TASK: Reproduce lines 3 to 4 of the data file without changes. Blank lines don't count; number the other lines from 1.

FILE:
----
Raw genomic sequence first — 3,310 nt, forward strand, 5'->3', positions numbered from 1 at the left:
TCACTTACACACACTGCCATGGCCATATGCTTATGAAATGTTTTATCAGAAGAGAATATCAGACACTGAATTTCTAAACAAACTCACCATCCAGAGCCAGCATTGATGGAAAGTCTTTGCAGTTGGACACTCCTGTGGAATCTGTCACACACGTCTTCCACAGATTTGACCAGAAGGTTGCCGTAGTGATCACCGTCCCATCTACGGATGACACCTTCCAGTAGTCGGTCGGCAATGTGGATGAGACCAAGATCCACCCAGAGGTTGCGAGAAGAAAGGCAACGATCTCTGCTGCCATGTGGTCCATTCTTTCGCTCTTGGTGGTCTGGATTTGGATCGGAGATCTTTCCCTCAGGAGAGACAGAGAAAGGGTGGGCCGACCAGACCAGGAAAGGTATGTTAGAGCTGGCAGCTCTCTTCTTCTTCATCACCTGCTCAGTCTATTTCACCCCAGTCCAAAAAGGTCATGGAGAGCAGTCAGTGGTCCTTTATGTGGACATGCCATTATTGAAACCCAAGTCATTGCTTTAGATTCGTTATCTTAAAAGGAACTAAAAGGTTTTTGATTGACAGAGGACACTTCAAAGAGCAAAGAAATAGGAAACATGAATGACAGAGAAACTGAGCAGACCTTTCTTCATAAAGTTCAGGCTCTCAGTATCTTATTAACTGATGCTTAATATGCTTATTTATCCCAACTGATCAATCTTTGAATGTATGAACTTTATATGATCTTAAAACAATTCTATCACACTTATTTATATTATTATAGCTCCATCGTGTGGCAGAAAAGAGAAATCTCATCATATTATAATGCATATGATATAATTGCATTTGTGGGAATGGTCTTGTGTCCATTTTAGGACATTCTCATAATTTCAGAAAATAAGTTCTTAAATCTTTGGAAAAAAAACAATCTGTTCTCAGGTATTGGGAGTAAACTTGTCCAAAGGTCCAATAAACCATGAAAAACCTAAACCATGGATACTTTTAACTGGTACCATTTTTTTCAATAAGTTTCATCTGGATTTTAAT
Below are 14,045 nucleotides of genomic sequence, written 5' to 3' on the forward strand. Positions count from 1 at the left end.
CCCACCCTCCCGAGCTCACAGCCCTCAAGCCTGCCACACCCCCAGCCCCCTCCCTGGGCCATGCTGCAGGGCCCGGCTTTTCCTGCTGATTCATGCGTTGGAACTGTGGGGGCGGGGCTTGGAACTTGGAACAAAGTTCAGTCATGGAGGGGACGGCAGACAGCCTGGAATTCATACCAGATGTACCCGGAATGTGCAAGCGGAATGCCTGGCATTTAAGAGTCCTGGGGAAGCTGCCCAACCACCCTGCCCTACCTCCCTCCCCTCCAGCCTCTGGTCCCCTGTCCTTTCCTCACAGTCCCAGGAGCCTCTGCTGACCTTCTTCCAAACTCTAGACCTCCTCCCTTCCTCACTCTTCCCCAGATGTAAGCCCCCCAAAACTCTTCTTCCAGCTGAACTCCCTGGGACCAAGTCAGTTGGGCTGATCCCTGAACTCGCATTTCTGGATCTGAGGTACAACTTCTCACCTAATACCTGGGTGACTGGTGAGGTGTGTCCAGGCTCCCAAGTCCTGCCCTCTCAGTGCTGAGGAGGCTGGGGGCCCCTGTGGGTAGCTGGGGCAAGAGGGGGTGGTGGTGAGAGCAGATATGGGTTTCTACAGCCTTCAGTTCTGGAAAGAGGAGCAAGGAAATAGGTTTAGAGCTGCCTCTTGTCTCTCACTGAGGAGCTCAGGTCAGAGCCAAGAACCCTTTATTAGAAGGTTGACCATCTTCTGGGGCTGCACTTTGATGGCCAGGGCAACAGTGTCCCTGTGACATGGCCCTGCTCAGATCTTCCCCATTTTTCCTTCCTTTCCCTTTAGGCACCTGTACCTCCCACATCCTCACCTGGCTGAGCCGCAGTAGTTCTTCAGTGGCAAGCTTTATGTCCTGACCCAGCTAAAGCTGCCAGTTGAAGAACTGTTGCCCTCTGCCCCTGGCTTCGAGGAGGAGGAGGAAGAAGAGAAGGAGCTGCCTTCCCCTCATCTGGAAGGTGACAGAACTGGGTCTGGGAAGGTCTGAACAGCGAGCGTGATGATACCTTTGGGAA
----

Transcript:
Below are 14,045 nucleotides of genomic sequence, written 5' to 3' on the forward strand. Positions count from 1 at the left end.
CCCACCCTCCCGAGCTCACAGCCCTCAAGCCTGCCACACCCCCAGCCCCCTCCCTGGGCCATGCTGCAGGGCCCGGCTTTTCCTGCTGATTCATGCGTTGGAACTGTGGGGGCGGGGCTTGGAACTTGGAACAAAGTTCAGTCATGGAGGGGACGGCAGACAGCCTGGAATTCATACCAGATGTACCCGGAATGTGCAAGCGGAATGCCTGGCATTTAAGAGTCCTGGGGAAGCTGCCCAACCACCCTGCCCTACCTCCCTCCCCTCCAGCCTCTGGTCCCCTGTCCTTTCCTCACAGTCCCAGGAGCCTCTGCTGACCTTCTTCCAAACTCTAGACCTCCTCCCTTCCTCACTCTTCCCCAGATGTAAGCCCCCCAAAACTCTTCTTCCAGCTGAACTCCCTGGGACCAAGTCAGTTGGGCTGATCCCTGAACTCGCATTTCTGGATCTGAGGTACAACTTCTCACCTAATACCTGGGTGACTGGTGAGGTGTGTCCAGGCTCCCAAGTCCTGCCCTCTCAGTGCTGAGGAGGCTGGGGGCCCCTGTGGGTAGCTGGGGCAAGAGGGGGTGGTGGTGAGAGCAGATATGGGTTTCTACAGCCTTCAGTTCTGGAAAGAGGAGCAAGGAAATAGGTTTAGAGCTGCCTCTTGTCTCTCACTGAGGAGCTCAGGTCAGAGCCAAGAACCCTTTATTAGAAGGTTGACCATCTTCTGGGGCTGCACTTTGATGGCCAGGGCAACAGTGTCCCTGTGACATGGCCCTGCTCAGATCTTCCCCATTTTTCCTTCCTTTCCCTTTAGGCACCTGTACCTCCCACATCCTCACCTGGCTGAGCCGCAGTAGTTCTTCAGTGGCAAGCTTTATGTCCTGACCCAGCTAAAGCTGCCAGTTGAAGAACTGTTGCCCTCTGCCCCTGGCTTCGAGGAGGAGGAGGAAGAAGAGAAGGAGCTGCCTTCCCCTCATCTGGAAGGTGACAGAACTGGGTCTGGGAAGGTCTGAACAGCGAGCGTGATGATACCTTTGGGAA